The Chocolate Tour at Cyrila Cho's includes a traditional caldo (stew) lunch and hot chocolate (011-501/663-9632, juan@theorganicchocolatemaster.com, five-hour tour $60).

Nature's Way Guest House offers eclectic wooden rooms with a fan and shared bath (one room has a private bath). This is Punta Gorda's best backpacker option, with its own links to cacao farmers and Mayan villages (011-501/702-2119, natureswayguesthouse@hotmail.com, double from $17).

Hickatee Cottages is an award-winning, green bed-and-breakfast almost two miles outside Punta Gorda, right up against the jungle (hickatee.com, cottage from $75).

Coral House Inn, on the highest point of Punta Gorda's shoreline, has four rooms overlooking the Caribbean, a small pool, and a bar area (coralhouseinn.net, double from $83).

Cotton Tree Lodge hosts day tours year-round ($79) and two Chocolate Week packages annually—one coinciding with Valentine's Day, the other with Cacao Fest in May. The weeklong packages cover accommodations, meals, cooking classes, dessert making, background on the Fair Trade certification process, and airport transfers (cottontreelodge.com, $1,365). The tree house-like accommodations start at $170 per person per night, with a day tour, all meals, and airport transfers included.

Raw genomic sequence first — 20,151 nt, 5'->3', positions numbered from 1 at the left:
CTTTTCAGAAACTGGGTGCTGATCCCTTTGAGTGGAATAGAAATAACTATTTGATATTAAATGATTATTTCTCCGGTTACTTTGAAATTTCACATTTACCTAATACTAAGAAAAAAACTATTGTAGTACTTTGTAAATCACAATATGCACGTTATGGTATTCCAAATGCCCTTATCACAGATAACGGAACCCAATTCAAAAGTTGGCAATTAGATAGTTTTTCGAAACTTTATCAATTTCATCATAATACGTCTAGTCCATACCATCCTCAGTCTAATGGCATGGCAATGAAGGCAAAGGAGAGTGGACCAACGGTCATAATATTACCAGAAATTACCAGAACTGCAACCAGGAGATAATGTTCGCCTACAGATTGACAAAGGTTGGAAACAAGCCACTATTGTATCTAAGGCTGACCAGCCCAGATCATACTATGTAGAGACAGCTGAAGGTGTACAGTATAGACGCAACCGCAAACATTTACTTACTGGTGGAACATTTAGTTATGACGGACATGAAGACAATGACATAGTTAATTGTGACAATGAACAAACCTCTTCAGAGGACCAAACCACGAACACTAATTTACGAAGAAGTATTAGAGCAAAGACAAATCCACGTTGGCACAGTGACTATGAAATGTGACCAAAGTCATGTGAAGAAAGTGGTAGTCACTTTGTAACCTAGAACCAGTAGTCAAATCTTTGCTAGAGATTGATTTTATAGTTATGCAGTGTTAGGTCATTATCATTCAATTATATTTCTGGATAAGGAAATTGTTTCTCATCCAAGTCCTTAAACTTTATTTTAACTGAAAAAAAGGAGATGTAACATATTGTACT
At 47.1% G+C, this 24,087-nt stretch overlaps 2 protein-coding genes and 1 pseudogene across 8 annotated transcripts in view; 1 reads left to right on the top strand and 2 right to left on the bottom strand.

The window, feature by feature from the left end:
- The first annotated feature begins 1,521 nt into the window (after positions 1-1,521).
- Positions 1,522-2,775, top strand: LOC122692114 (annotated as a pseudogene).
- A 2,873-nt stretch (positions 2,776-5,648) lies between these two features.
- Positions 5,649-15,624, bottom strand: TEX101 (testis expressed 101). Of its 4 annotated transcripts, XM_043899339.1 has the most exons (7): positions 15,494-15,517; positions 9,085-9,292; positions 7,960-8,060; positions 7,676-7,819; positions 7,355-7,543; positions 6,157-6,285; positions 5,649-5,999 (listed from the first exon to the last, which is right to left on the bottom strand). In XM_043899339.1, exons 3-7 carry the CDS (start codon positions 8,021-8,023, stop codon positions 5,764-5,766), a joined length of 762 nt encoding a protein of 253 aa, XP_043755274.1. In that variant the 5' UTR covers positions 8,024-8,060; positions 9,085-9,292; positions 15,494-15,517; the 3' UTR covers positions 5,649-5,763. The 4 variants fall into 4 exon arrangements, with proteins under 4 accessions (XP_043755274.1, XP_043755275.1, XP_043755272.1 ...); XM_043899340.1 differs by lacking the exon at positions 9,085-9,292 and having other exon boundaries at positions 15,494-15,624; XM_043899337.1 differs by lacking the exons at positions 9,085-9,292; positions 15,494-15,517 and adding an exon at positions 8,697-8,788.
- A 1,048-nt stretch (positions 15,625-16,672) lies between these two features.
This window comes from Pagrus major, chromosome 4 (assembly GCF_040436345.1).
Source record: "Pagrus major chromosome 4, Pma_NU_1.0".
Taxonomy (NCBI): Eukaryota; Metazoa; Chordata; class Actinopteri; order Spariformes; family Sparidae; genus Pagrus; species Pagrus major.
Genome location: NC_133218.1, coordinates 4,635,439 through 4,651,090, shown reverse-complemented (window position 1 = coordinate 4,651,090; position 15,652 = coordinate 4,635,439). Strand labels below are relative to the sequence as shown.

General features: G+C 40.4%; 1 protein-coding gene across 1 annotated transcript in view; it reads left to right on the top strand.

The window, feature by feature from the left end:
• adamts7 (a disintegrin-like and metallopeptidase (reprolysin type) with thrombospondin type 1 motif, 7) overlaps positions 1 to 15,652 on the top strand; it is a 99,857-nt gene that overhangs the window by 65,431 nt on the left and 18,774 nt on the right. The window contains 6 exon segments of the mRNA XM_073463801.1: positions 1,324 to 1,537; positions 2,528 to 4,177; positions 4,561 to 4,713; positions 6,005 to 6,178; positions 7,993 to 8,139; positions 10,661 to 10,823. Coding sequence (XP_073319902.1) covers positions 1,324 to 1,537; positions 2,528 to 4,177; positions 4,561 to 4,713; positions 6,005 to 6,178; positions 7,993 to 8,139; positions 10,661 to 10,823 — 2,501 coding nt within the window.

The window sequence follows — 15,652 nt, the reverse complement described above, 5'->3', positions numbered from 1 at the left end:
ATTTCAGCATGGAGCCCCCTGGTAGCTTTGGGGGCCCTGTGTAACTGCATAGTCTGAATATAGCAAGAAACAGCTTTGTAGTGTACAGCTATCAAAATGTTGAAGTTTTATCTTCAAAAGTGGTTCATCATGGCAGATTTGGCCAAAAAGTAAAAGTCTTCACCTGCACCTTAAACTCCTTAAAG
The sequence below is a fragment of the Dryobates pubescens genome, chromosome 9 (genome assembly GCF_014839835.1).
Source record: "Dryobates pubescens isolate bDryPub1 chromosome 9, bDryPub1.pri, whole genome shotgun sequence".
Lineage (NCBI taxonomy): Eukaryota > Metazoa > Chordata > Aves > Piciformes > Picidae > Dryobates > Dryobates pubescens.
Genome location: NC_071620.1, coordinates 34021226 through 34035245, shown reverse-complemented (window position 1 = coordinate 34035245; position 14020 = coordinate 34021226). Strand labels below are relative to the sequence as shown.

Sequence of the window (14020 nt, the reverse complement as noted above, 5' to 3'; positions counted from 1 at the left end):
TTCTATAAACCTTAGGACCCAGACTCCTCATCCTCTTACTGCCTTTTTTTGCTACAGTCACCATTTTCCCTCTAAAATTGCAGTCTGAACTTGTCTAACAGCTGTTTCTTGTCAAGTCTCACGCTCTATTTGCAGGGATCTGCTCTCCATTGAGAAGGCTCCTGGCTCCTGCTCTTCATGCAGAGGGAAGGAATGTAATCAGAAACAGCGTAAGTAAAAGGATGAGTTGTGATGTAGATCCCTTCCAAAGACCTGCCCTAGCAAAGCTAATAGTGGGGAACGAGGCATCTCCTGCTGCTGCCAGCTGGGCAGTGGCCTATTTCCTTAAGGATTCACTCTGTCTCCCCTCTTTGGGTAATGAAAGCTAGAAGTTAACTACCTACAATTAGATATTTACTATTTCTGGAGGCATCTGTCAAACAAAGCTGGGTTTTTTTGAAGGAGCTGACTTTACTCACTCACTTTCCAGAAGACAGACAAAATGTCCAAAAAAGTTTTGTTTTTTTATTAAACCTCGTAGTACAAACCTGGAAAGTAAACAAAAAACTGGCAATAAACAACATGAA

Joshua Berman is the author of "Moon Handbooks Belize".
http://www.msnbc.msn.com/id/27015322/

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#506793 - 08/19/15 06:09 PM Re: All about Chocolate! [Re: Marty]
Marty Online   happy

AJAW Chocolate Video: Video on growing and making Chocolate

Been to AJAW Chocolate yet? You can make your own chocolate there. Here's a great video where you can learn about the cacao tree, and the delicious treat.

Adrian Choco is a local tour guide and chocolate maker. In this video you will see the process of making the Ajaw Chocolate located in the heart of San Ignacio for a taste of Belize.


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#512542 - 03/21/16 09:48 PM Re: All about Chocolate! [Re: Marty]
Marty Online   happy

Belize Cacao From Bean To Bar

ExportBelize, Connecting global opportunities for a vibrant "bean to bar" Cacao industry!